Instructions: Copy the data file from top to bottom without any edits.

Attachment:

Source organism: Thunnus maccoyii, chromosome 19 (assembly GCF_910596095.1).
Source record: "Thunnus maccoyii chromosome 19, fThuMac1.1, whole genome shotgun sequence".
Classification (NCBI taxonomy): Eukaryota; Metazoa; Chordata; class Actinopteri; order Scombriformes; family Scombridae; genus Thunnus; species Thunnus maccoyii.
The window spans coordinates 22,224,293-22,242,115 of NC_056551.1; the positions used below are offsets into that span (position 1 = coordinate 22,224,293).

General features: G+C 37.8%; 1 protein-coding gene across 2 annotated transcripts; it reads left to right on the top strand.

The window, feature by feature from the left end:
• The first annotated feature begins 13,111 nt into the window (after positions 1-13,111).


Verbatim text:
Source organism: Thunnus maccoyii, chromosome 19 (assembly GCF_910596095.1).
Source record: "Thunnus maccoyii chromosome 19, fThuMac1.1, whole genome shotgun sequence".
Classification (NCBI taxonomy): Eukaryota; Metazoa; Chordata; class Actinopteri; order Scombriformes; family Scombridae; genus Thunnus; species Thunnus maccoyii.
The window spans coordinates 22,224,293-22,242,115 of NC_056551.1; the positions used below are offsets into that span (position 1 = coordinate 22,224,293).

General features: G+C 37.8%; 1 protein-coding gene across 2 annotated transcripts; it reads left to right on the top strand.

The window, feature by feature from the left end:
• The first annotated feature begins 13,111 nt into the window (after positions 1-13,111).